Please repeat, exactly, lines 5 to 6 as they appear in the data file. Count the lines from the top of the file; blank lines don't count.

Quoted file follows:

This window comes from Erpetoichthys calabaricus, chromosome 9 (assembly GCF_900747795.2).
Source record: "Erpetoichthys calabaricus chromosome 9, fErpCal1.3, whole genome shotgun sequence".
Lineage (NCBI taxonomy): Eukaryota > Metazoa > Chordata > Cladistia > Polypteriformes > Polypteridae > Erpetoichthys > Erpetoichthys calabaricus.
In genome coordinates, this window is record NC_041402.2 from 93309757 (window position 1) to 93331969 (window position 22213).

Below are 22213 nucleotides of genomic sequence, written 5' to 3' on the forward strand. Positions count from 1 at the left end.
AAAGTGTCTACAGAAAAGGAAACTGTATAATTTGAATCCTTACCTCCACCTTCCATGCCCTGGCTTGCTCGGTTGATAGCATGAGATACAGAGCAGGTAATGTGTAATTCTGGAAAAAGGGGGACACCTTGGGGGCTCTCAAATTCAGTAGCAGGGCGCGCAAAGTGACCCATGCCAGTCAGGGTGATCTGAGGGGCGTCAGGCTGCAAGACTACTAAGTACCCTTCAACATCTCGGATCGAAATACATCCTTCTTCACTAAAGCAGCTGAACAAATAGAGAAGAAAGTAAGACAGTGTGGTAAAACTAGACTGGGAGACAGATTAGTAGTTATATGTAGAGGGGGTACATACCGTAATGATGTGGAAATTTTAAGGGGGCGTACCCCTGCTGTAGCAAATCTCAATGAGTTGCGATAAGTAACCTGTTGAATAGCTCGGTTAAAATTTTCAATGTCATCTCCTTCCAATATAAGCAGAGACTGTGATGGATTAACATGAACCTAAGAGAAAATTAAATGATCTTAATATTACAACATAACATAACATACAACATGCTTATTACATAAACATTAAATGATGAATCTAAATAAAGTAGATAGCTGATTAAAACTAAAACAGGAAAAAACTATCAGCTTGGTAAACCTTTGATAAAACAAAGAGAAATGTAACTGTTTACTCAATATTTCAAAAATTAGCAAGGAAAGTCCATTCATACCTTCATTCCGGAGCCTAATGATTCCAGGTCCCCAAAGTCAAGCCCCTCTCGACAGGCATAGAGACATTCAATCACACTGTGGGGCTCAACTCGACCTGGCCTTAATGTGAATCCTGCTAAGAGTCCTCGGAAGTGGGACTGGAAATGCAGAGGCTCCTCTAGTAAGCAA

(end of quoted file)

Below are 22213 nucleotides of genomic sequence, written 5' to 3' on the forward strand. Positions count from 1 at the left end.
AAAGTGTCTACAGAAAAGGAAACTGTATAATTTGAATCCTTACCTCCACCTTCCATGCCCTGGCTTGCTCGGTTGATAGCATGAGATACAGAGCAGGTAATGTGTAATTCTGGAAAAAGGGGGACACCTTGGGGGCTCTCAAATTCAGTAGCAGGGCGCGCAAAGTGACCCATGCCAGTCAGGGTGATCTGAGGGGCGTCAGGCTGCAAGACTACTAAGTACCCTTCAACATCTCGGATCGAAATACATCCTTCTTCACTAAAGCAGCTGAACAAATAGAGAAGAAAGTAAGACAGTGTGGTAAAACTAGACTGGGAGACAGATTAGTAGTTATATGTAGAGGGGGTACATACCGTAATGATGTGGAAATTTTAAGGGGGCGTACCCCTGCTGTAGCAAATCTCAATGAGTTGCGATAAGTAACCTGTTGAATAGCTCGGTTAAAATTTTCAATGTCATCTCCTTCCAATATAAGCAGAGACTGTGATGGATTAACATGAACCTAAGAGAAAATTAAATGATCTTAATATTACAACATAACATAACATACAACATGCTTATTACATAAACATTAAATGATGAATCTAAATAAAGTAGATAGCTGATTAAAACTAAAACAGGAAAAAACTATCAGCTTGGTAAACCTTTGATAAAACAAAGAGAAATGTAACTGTTTACTCAATATTTCAAAAATTAGCAAGGAAAGTCCATTCATACCTTCATTCCGGAGCCTAATGATTCCAGGTCCCCAAAGTCAAGCCCCTCTCGACAGGCATAGAGACATTCAATCACACTGTGGGGCTCAACTCGACCTGGCCTTAATGTGAATCCTGCTAAGAGTCCTCGGAAGTGGGACTGGAAATGCAGAGGCTCCTCTAGTAAGCAA